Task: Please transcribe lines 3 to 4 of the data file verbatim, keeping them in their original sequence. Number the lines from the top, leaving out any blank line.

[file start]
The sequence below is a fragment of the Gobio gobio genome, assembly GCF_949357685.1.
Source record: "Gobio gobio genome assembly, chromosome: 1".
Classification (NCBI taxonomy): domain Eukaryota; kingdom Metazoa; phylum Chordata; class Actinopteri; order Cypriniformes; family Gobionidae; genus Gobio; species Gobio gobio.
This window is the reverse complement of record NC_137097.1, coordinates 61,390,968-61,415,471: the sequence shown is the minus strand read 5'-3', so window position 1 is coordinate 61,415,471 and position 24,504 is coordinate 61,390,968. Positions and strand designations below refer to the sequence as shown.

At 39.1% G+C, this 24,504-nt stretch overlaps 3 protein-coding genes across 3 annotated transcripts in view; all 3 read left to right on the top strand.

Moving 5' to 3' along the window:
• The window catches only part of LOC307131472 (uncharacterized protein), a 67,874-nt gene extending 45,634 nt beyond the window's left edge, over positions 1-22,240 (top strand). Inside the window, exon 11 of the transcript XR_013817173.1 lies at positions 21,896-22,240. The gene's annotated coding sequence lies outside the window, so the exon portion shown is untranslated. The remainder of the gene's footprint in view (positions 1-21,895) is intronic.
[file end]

Classification (NCBI taxonomy): domain Eukaryota; kingdom Metazoa; phylum Chordata; class Actinopteri; order Cypriniformes; family Gobionidae; genus Gobio; species Gobio gobio.
This window is the reverse complement of record NC_137097.1, coordinates 61,390,968-61,415,471: the sequence shown is the minus strand read 5'-3', so window position 1 is coordinate 61,415,471 and position 24,504 is coordinate 61,390,968. Positions and strand designations below refer to the sequence as shown.